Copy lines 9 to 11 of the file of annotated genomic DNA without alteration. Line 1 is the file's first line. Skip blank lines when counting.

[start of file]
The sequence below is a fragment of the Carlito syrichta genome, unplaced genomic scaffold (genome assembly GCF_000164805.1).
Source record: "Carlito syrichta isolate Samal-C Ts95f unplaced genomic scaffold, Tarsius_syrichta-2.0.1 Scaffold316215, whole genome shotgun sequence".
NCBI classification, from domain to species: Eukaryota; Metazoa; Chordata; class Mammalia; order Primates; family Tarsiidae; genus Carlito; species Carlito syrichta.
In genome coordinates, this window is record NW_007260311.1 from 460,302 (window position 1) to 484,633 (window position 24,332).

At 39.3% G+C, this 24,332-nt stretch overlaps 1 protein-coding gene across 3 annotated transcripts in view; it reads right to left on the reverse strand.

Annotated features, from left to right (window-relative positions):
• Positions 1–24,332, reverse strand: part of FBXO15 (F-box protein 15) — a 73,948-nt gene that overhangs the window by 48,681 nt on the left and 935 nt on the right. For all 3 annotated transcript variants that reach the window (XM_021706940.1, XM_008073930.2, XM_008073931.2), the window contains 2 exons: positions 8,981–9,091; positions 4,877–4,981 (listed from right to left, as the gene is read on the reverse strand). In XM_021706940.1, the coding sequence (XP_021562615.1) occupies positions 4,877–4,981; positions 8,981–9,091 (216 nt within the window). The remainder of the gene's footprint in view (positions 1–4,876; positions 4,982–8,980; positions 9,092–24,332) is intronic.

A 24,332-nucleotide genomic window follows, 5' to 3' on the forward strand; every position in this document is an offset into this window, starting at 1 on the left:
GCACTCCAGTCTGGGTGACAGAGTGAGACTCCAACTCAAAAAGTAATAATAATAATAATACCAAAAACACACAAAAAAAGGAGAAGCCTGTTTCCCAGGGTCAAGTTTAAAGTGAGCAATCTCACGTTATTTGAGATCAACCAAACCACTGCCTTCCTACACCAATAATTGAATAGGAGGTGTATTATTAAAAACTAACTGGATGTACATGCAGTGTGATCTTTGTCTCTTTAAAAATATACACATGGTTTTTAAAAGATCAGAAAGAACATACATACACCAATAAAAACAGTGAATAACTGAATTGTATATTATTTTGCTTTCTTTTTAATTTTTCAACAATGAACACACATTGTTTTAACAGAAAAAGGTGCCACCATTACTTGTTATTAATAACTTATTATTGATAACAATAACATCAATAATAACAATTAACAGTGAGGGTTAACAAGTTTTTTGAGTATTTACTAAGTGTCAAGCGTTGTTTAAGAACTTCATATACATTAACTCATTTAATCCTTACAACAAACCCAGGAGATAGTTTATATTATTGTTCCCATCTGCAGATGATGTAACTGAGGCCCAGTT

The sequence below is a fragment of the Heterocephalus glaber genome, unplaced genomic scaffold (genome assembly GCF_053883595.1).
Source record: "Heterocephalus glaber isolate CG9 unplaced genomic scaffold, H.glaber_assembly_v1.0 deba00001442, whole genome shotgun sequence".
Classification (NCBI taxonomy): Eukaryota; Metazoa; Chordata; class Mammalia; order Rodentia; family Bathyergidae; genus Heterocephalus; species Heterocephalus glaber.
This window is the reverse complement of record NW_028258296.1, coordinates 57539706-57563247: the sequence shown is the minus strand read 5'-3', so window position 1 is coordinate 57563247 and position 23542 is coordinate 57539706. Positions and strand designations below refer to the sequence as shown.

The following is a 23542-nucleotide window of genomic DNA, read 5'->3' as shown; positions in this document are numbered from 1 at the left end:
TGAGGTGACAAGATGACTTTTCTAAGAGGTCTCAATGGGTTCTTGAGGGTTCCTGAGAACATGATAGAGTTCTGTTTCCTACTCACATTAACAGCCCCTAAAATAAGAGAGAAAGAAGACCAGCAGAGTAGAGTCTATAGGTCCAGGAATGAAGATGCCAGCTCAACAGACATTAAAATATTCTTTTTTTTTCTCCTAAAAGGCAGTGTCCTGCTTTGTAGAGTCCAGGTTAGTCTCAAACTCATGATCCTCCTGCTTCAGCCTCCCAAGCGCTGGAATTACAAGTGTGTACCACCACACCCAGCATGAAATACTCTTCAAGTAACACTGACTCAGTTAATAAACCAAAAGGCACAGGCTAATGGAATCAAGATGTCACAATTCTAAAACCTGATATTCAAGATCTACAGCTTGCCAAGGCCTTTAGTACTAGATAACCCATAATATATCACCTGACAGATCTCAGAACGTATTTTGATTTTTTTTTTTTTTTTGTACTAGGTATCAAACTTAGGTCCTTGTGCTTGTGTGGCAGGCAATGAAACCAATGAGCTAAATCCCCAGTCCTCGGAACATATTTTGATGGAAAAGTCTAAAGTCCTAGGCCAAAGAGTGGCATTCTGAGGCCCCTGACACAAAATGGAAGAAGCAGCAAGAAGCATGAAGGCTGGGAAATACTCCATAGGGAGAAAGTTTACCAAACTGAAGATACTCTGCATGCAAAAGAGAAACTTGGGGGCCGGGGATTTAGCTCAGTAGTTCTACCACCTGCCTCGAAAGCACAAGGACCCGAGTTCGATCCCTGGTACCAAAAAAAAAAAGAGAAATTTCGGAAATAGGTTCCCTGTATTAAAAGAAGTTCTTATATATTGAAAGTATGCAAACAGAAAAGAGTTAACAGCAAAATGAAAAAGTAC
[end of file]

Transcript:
GCACTCCAGTCTGGGTGACAGAGTGAGACTCCAACTCAAAAAGTAATAATAATAATAATACCAAAAACACACAAAAAAAGGAGAAGCCTGTTTCCCAGGGTCAAGTTTAAAGTGAGCAATCTCACGTTATTTGAGATCAACCAAACCACTGCCTTCCTACACCAATAATTGAATAGGAGGTGTATTATTAAAAACTAACTGGATGTACATGCAGTGTGATCTTTGTCTCTTTAAAAATATACACATGGTTTTTAAAAGATCAGAAAGAACATACATACACCAATAAAAACAGTGAATAACTGAATTGTATATTATTTTGCTTTCTTTTTAATTTTTCAACAATGAACACACATTGTTTTAACAGAAAAAGGTGCCACCATTACTTGTTATTAATAACTTATTATTGATAACAATAACATCAATAATAACAATTAACAGTGAGGGTTAACAAGTTTTTTGAGTATTTACTAAGTGTCAAGCGTTGTTTAAGAACTTCATATACATTAACTCATTTAATCCTTACAACAAACCCAGGAGATAGTTTATATTATTGTTCCCATCTGCAGATGATGTAACTGAGGCCCAGTT

The sequence below is a fragment of the Heterocephalus glaber genome, unplaced genomic scaffold (genome assembly GCF_053883595.1).
Source record: "Heterocephalus glaber isolate CG9 unplaced genomic scaffold, H.glaber_assembly_v1.0 deba00001442, whole genome shotgun sequence".